the dynamics are given by the translation group of $\BR^d$. We assume the
following
\mabsatz
{\bf 2.1 Notation:}
\mabsatz
1. $\{\CA,\alpha,\BR^d\}$ denotes a C$^*$--dynamical system where\sabsatz
\item{a)} $\CA$ is a C$^*$--algebra,
\item{b)} $\alpha: \;\BR^d\longrightarrow \;Aut(\CA)$, i.e., $\alpha_a$ is
a representation
of the translations of $\BR^d$ as automorphisms of $\CA$,
\item{c)} the representation $\alpha_a$ is strongly continuous. This means
for $A\in\CA$ the function $a\to\alpha_a(A)$ is a continuous function with
values in $\CA$ equipped with the norm topology.
\sabsatz
2. $\CA_0$ denotes those elements in $\CA$ such that
$\alpha_a(A)$ has an extension as entire analytic function
for $a\in\BC^d$. $\CA_0$ is norm-dense in $\CA$.
\sabsatz
3. For $A\in\CA_0$ one has the relation
$(\alpha_{\overline z}(A))^*=\alpha_z(A^*)$ for all $z\in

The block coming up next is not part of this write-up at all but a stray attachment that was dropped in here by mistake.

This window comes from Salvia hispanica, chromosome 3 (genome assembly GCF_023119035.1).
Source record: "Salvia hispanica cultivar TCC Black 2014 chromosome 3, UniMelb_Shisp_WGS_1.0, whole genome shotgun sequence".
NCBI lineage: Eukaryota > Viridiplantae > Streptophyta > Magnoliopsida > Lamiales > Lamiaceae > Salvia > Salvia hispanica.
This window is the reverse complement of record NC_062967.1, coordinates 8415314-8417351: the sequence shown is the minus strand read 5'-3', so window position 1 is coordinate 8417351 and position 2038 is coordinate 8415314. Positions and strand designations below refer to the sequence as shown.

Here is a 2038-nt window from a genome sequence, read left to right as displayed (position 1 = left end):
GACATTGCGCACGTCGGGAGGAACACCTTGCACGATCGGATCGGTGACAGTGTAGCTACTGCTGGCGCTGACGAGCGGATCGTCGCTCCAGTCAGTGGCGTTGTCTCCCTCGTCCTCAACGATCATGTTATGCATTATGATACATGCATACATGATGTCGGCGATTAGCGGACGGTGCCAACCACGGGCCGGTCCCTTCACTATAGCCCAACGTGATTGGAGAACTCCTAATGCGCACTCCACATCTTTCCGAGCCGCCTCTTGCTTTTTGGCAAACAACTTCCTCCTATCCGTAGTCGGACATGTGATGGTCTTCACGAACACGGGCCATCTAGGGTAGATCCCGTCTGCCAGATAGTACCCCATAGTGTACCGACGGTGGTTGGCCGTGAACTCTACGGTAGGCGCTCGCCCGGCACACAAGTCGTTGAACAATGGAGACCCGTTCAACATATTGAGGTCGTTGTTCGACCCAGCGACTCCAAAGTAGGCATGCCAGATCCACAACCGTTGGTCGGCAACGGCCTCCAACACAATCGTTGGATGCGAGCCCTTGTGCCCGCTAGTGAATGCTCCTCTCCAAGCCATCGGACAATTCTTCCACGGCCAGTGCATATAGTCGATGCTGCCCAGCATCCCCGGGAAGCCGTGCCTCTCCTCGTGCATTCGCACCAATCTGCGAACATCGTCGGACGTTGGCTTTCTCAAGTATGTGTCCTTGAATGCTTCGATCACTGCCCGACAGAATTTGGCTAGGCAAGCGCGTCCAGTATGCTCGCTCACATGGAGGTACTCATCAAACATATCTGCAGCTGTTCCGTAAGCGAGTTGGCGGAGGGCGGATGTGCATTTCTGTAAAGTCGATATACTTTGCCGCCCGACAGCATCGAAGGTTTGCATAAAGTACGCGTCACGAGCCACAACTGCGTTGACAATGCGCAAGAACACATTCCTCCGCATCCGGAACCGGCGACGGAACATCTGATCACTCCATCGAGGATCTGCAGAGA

\BC^d$. This is due to the fact that both sides are analytic in
$z\in \BC^d$ and coincide for real $z$.
\sabsatz
4. We denote by $\CA_{00}$ those elements in $\CA_0$ for which $\alpha_a(A)$
is an entire analytic function of exponential growth. $A\in\CA_{00}$ if
$\alpha_a(A)$ is the Fourier-transform of an operator-valued distribution
with compact support. $\CA_{00}$ is norm-dense in $\CA_0$ and hence
also in $\CA$.
\mabsatz
Next we want to introduce the temperature--functionals. Here we follow
the definition of Haag, Hugenholtz, and Winnink [HHW67] % refs
by means of the KMS boundary condition. We will only use
the subset of analytic elements in the algebra.
Since we allow the temperature to be in $\BC^d$ we look at these functionals
as a vector--bundle over $\BC^d$.
\mabsatz
{\bf 2.2 Definition:}\sabsatz{\it
Let $\{\CA,\alpha,\BR^d\}$ be a C$^*$--dynamical system fulfilling the
assumptions 2.1.
For $z\in \BC^d$ we set
$$F_z=\{\varphi\in\CA^*;\varphi(B\alpha_{\imath z}(A)-AB)=0 \;\forall\;
A,B\in\CA_0\}.$$
We call $F_z$ the KMS--fibre over $z$.}
\mabsatz
First we collect some obvious results, which holds for every KMS--fibre.
Notice that every KMS--fibre contains at least the element zero.
\mabsatz
{\bf 2.3 Lemma:}\sabsatz{\it
Let $\{\CA,\alpha,\BR^d\}$ be a C$^*$--dynamical system fulfilling the
assumptions 2.1, then every KMS--fibre has the properties:\sabsatz
\item{$(i)$} The set $F_z$ is weakly closed.
\item{$(ii)$} The sets $F_z$ are invariant under all automorphisms